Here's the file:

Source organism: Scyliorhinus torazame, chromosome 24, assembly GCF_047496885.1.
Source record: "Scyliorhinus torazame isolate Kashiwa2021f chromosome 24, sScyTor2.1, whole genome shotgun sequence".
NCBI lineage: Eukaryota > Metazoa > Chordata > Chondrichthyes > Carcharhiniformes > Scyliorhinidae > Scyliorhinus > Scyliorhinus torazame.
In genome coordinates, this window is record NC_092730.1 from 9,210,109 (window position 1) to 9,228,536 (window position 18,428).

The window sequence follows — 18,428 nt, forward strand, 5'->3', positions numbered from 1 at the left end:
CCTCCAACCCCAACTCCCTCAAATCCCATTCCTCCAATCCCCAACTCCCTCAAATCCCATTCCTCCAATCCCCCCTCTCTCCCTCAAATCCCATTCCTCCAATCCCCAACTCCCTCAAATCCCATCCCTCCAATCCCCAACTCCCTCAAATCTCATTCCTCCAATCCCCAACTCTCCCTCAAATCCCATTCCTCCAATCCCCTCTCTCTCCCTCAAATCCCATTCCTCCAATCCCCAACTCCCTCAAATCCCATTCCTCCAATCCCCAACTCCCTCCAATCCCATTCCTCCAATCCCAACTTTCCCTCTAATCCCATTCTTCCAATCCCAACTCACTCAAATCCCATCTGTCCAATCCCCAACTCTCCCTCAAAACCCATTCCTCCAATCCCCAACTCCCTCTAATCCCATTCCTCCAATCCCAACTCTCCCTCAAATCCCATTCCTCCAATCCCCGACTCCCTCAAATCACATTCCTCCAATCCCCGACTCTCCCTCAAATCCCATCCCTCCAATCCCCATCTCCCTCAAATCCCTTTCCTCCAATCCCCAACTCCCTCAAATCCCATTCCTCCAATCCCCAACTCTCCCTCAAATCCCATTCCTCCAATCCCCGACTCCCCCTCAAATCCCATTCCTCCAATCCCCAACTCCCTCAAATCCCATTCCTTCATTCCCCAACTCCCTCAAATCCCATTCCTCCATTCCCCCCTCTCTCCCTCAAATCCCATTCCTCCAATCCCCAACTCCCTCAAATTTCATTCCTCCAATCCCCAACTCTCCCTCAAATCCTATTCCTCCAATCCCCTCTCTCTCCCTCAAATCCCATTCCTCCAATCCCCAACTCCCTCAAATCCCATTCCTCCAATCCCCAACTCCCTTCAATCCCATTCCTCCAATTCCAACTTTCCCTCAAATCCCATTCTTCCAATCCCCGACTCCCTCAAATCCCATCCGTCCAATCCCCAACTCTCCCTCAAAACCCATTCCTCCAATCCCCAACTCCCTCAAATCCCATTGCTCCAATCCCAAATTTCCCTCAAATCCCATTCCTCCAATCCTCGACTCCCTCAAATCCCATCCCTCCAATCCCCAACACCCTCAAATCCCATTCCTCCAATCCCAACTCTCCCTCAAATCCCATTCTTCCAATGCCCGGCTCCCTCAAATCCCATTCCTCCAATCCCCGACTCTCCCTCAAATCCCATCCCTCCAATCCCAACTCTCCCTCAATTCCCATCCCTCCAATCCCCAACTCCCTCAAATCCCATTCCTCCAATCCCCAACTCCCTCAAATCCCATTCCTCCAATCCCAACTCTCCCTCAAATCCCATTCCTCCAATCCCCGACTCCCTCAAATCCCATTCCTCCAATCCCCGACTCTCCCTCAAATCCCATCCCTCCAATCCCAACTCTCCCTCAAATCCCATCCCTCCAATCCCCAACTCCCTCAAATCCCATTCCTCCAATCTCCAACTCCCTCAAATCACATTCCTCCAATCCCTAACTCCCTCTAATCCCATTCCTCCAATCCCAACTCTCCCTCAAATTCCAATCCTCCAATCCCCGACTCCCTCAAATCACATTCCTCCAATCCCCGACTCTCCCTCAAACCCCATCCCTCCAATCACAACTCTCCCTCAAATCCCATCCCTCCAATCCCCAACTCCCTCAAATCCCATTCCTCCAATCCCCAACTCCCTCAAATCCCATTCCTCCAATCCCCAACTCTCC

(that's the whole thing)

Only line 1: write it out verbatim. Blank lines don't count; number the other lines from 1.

Source organism: Scyliorhinus torazame, chromosome 24, assembly GCF_047496885.1.